On aggregate, it’s hard to say whether Kerfoot’s season has been good or bad. There are conflicting stories depending on what perspective you look from.
From Evolving Hockey‘s Goals Above Replacement (GAR) model, he’s been good. He is 3rd on the Leafs in GAR this season, bested only by Hart Trophy shoe-in @Auston Matthews and the breakout @Michael Bunting. In terms of the league, he’s in the 97th percentile this season so far, among such names as @Matthew Tkachuk, @Brandon Hagel, and, weirdly enough, @Mason Marchment.
Evolving Hockey has another model called xGAR, which essentially aims to use the same variables but to predict future GAR, while the GAR model seems to be a mix of reflecting actual performance with predicting future success. In this model, Kerfoot does not hold up as strongly. He’s 10th on the Leafs, and, league wide, is in the 74th percentile, which is still pretty good, but not very good like his GAR results.
Conversely, HockeyViz‘s Isolated Impact model paints an uglier picture (literally and figuratively). The heat map below shows that he has been a significant drag on offense, and not much help on defense or the penalty kill, in a season where he’s played more penalty kill time than ever before. Per the NHL’s stats, he has played 1:52 shorthanded ice time per game this year, more than last year’s mark of 1:31. In each of he seasons before 2020-21, he has been under 20 seconds of ice time shorthanded per game.
Career wise the story isn’t any clearer. If you ask Evolving Hockey’s GAR model, he’s been really good this year, mediocre last year, and good the 3 years prior. (For a glossary of the terms in the table below click here).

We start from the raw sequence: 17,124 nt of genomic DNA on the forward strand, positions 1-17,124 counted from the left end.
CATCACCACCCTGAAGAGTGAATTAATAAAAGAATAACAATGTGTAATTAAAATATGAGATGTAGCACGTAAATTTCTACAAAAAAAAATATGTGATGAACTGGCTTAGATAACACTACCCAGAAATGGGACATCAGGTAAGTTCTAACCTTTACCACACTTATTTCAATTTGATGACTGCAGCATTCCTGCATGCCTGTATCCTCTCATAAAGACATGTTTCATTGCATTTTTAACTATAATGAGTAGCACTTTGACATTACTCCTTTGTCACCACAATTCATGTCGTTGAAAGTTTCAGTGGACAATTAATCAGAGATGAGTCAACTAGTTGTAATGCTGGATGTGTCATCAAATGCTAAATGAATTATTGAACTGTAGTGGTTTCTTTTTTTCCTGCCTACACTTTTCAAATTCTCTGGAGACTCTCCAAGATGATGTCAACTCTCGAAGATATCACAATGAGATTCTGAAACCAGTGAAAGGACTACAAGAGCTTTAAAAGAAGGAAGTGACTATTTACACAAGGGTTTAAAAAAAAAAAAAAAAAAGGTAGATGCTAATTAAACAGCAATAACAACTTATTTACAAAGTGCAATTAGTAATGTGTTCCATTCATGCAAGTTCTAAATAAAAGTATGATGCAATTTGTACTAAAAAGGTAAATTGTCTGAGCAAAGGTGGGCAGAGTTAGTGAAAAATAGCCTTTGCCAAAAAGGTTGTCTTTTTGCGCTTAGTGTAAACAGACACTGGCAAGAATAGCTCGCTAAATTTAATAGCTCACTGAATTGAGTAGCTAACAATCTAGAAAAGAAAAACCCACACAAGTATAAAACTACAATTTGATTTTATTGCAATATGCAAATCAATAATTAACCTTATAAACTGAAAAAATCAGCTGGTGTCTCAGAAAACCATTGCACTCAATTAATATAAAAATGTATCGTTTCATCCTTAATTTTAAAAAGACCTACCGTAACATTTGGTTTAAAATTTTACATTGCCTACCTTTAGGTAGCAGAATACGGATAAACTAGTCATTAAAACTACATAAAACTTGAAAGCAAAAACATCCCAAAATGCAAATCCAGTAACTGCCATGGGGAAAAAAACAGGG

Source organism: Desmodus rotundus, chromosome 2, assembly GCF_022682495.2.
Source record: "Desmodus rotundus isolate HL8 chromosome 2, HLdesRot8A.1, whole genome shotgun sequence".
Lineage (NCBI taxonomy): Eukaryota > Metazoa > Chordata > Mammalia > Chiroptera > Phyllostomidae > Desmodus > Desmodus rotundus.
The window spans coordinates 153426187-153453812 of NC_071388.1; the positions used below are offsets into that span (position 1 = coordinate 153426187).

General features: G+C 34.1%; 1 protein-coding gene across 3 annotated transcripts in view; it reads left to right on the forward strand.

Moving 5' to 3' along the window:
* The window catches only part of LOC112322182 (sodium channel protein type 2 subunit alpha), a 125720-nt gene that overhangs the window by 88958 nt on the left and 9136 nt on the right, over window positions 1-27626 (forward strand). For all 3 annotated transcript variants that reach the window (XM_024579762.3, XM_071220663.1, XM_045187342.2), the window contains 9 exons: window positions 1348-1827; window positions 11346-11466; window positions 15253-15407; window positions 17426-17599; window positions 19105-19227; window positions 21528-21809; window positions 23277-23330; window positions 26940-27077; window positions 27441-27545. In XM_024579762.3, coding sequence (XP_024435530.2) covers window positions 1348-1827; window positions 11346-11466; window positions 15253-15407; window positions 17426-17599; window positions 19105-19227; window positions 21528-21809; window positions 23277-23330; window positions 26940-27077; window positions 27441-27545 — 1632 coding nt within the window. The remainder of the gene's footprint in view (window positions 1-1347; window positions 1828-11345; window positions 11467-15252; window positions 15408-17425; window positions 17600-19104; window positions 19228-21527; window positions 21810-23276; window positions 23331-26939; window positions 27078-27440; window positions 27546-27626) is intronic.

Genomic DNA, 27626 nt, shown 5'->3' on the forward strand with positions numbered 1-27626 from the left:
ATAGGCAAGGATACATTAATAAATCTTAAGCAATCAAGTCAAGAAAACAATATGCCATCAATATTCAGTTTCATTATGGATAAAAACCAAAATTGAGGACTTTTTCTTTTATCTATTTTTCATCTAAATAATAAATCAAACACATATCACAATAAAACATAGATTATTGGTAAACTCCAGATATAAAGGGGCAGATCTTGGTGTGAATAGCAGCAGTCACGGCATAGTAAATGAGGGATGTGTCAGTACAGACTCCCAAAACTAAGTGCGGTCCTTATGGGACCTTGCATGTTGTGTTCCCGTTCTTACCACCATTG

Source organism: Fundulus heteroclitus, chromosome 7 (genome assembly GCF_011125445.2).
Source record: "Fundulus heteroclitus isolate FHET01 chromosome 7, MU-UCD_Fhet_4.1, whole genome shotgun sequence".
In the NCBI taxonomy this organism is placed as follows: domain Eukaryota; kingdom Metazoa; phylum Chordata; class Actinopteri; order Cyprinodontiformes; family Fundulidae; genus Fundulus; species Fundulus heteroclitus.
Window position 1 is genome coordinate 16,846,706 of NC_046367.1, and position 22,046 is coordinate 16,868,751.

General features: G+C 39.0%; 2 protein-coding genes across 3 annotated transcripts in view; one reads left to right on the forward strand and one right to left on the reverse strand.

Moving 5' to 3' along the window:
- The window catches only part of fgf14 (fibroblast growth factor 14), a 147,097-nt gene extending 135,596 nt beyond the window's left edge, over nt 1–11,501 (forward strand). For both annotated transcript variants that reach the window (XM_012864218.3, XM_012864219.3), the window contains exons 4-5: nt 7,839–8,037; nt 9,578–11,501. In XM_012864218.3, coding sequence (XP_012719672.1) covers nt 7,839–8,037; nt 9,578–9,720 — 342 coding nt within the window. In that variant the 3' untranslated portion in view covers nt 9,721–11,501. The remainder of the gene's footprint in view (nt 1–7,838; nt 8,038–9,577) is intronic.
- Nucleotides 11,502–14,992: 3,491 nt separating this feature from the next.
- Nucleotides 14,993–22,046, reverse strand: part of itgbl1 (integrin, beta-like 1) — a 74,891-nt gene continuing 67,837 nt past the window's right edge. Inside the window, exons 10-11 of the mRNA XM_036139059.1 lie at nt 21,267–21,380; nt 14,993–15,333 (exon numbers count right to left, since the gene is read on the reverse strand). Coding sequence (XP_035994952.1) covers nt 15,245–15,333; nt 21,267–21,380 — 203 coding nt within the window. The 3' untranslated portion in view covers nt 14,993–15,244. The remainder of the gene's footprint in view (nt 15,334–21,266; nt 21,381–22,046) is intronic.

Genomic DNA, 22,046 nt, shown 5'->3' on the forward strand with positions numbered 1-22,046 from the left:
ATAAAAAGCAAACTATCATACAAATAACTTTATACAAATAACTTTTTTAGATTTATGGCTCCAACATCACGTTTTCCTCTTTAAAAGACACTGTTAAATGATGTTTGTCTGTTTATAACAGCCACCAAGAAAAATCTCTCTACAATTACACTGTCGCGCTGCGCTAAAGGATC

In the xGAR model, the story is mostly the same, though that model claims the mediocrity began in 2019-20 when he joined Toronto, and that his rookie season was his best.
Going to the HockeyViz model we used before, the image below shows how his career has progressed. His 2018-19 season showed great impact on defense, but from 2017-2020 he was nothing better than OK on offense. Afterwards, he transitions to being straight up bad from 2020 to present.

Final Thoughts

What is there to make of all of this besides more questions? I’m only using what’s publicly available, but I honestly can’t tell you if Kerfoot is great or terrible. Most probably the truth is somewhere in between that, but what good does that do us? The spectrum is a mile long and every time I think I know where he lies he slides significantly to one direction or the other.
I don’t envy Kyle Dubas and company’s challenge of shaking out this roster as we approach the trade deadline. For the most part, the stars have been carrying this team. Other than @Michael Bunting, @David Kampf, and maybe @Rasmus Sandin, none of the regular players on this team have really jumped up and excelled in their roles. Perhaps they haven’t had to yet, or perhaps they aren’t able to.
At the end of the day, Kerfoot’s $3.5M cap hit could certainly be put to a different use if the forward ultimately doesn’t fit in the team going forward, as the case currently seems to be.
Here’s more from theleafsnation.com: